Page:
Gremlins

What childhood movie did you love? Which scared you? And how does it play now, watching it again as an adult? In this new feature, our writers revisit the films that affected them as kids.

Admittedly, I didn’t remember all that much about 1984’s Gremlins when I sat down to watch it about a week ago. I vaguely recalled a plot about some Furby-lookalikes that morphed into nasty looking monsters when they got wet. I didn’t remember much about the plot, other than there was a young boy who, after the evil Furby-things began wreaking havoc on the small town, had to stop them with good old-fashioned pre-pubescent willpower. Despite my foggy memory, I did remember one thing about the film; it scared the shit out of me as a child. I was probably about eight years old when I caught Gremlins on TV and I recall having a childhood filled with nightmares involving drooling, fanged Gremlins chasing me around my house trying to eat me.

I expected to laugh at my childhood self and find a certain amount of relief in what I was sure would be a huge load of camp. As it turns out, Gremlins is as frightening a film for a young child as it is for an adult. There’s enough creepy, disgusting imagery in the film to scare the crap out of a relatively happy child, and enough oddly placed adult subject matter to make any sane adult uncomfortable.

When the film began, I was wondering how it could ever have induced nightmares. It seemed like a childish play on fairy tales and mythology; a children’s movie meant for children. After losing my shit when I learned the little creatures are called Mogwais – a light bulb moment; that’s where the band gets there name from! – things started to get creepy as the cute, furry critters transformed into small demons with a bad attitude. They aren’t just monsters acting on some sort of instinct; they have cognitive abilities. They have a hunger to kill you and the clever mindset to follow through with that desire. One scene, near the end of the film, sees a Gremlin pick up a chainsaw after getting flung across the floor of a general store, start its chain and run after our hero Billy. With nasty foam frothing around its mouth, the main Gremlin, nicknamed Stripe, slowly works his way through the one defense Billy has, a wooden baseball bat. This scene alone would have scarred the eight-year-old me. When you couple it with the disturbing “birthing” scenes, one where a Gremlin stabs and kills a teacher with a needle, and another where the Gremlins rig the cords to an old lady’s power chair that then shoots her out of the window in her home, and you have a perfect recipe for childhood insomnia. These Gremlins don’t fuck around. There may not be gore, but there’s plenty of death and tension to burrow its way into the impressionable brain of a child.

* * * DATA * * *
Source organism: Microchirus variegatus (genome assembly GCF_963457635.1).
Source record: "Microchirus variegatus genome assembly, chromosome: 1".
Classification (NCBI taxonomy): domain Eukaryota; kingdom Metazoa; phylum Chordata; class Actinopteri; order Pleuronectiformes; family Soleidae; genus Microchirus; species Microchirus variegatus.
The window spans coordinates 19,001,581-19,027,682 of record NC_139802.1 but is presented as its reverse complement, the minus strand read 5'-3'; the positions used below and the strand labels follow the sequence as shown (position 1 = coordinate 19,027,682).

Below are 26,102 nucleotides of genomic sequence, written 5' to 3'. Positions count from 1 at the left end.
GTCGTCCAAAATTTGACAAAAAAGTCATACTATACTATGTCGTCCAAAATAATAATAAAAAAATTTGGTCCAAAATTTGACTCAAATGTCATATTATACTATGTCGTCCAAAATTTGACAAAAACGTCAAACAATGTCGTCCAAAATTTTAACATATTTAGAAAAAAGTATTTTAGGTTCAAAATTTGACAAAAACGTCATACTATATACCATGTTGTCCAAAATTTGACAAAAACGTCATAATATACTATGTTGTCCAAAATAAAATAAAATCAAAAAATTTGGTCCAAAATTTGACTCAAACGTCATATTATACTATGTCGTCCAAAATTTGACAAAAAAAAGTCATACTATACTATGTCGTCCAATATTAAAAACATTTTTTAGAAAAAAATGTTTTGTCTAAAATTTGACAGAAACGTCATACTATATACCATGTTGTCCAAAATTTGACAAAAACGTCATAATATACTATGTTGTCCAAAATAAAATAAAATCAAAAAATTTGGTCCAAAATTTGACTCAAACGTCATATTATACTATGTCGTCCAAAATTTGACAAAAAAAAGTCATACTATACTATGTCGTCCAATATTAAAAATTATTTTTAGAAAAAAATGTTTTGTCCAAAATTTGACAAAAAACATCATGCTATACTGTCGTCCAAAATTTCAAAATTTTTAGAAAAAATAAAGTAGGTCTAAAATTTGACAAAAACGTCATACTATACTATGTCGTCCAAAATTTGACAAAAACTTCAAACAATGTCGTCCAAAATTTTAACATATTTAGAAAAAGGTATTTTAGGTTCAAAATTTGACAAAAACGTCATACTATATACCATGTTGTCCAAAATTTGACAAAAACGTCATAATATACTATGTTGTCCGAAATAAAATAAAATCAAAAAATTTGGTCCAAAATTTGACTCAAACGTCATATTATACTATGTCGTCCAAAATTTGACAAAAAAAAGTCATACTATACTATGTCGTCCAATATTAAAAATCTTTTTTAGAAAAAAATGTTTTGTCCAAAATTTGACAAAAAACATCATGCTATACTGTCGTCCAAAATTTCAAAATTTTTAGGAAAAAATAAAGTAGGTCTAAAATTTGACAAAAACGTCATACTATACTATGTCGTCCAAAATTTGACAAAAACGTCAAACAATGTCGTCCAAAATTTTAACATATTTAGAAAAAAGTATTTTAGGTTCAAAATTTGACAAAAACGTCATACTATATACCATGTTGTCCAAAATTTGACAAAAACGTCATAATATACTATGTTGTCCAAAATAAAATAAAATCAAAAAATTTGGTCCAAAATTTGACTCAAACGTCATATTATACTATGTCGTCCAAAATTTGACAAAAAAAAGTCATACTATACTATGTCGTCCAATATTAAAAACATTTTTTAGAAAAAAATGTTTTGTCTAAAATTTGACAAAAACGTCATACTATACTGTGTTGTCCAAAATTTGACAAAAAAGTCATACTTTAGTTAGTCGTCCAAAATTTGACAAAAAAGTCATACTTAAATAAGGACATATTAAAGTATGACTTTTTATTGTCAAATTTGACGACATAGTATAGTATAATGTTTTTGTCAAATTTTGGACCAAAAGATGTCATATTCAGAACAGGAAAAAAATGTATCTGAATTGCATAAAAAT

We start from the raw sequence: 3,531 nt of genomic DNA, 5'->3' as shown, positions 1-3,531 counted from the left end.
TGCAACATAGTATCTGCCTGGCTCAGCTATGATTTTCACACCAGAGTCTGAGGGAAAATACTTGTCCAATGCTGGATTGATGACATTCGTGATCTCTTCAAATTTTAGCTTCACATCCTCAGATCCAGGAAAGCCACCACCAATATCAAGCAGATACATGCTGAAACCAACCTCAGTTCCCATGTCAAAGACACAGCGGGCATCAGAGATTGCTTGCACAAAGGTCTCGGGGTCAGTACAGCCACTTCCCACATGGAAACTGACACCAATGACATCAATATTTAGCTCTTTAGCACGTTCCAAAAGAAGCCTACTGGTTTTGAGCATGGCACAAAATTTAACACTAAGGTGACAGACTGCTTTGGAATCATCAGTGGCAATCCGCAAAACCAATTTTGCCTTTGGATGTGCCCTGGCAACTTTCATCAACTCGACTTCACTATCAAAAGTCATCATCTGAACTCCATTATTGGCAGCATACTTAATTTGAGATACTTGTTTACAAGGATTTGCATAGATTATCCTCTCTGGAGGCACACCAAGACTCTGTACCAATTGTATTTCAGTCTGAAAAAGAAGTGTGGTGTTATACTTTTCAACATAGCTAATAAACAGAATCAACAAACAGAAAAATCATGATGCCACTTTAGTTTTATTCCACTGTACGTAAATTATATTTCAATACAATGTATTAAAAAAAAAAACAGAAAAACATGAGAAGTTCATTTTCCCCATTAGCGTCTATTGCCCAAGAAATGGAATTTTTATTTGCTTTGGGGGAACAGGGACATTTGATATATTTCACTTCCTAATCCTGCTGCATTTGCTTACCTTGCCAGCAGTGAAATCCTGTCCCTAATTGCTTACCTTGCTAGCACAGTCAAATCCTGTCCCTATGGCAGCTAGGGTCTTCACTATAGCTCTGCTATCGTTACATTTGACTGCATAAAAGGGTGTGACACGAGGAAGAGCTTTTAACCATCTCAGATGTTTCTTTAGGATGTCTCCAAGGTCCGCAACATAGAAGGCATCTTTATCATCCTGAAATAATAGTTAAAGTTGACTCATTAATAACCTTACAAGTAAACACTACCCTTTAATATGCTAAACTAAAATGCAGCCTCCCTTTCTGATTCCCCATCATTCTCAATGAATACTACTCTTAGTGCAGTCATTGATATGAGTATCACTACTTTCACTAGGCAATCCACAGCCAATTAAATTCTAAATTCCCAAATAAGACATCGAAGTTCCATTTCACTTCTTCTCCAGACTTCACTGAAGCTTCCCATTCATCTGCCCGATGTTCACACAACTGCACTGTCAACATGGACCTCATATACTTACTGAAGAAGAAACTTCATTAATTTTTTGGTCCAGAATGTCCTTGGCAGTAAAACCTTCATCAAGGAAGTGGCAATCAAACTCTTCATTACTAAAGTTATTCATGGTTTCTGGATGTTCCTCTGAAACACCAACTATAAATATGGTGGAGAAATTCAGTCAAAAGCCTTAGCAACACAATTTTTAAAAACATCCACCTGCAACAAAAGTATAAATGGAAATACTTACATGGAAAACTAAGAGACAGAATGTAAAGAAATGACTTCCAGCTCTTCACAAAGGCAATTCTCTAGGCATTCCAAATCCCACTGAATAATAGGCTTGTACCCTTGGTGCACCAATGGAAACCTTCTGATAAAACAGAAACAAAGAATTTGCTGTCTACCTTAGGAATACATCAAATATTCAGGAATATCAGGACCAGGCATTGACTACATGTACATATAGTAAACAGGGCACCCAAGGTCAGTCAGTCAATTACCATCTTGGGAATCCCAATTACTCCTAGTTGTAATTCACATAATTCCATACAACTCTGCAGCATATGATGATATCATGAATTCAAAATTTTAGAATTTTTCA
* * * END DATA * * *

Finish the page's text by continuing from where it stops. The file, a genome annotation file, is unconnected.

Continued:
Gremlins movie poster

I was shocked by a lot of the heavy, depressing subject matter at the core of the film. Not only is it a semi-allegorical tale of the economic and political threat the Chinese poses to America – in fact, one character spends the entirety of his screen time bitching about the unreliability of foreign cars and televisions – but the script boasts the occasional bit of “light” racism and gut wrenching hopelessness. Firstly, when Kate, Billy’s love interest, says she doesn’t celebrate Christmas, he replies with this swift bit of cultural ignorance: “What are you, Hindu or something?” As if that wasn’t enough, Kate replies to that comment with a cheery societal observation totally appropriate for the target audience of this film: “While most people are opening presents, others are opening their wrists.” Yep, just a depressing little side note tossed in there for good measure. It wouldn’t be so hilarious if it weren’t so out of place.

To cap it all off, near the end of the film, when the town has been saved from the gremlins after Billy burns down the local theatre with all of them inside, Kate decides to ruin the mood one more time with an epically miserable monologue. Over the course of about three minutes, she details her worst Christmas ever: her father never came home, then three days later, a fire was built in the fireplace and they smelled something funny… After calling the fire department, she recalls, “…me and Mom were expecting them to pull out a dead cat or a bird. And instead they pulled out my father. He was dressed in a Santa Claus suit. He’d been climbing down the chimney, his arms loaded with presents. He was going to surprise us. He slipped and broke his neck. He died instantly. And that’s how I found out there was no Santa Claus.”

I had two thoughts after my recent viewing of Gremlins. Firstly, I felt I had justified my childhood fears; those Gremlins are legitimately disgusting. Secondly, and most importantly, I couldn’t help but wonder what age group this film was meant for. There are many scenes that are far too graphic for children under eight or nine years old, while its camp will bore most teenagers. Gremlins exists in this weird cinematic ether where everything is slightly off balance; where the American economy is on the verge of collapse, the familial unit is threatened by freak chimney accidents and suicide references are as common as climate observations. Welcome to my childhood.

by Kyle Fowle

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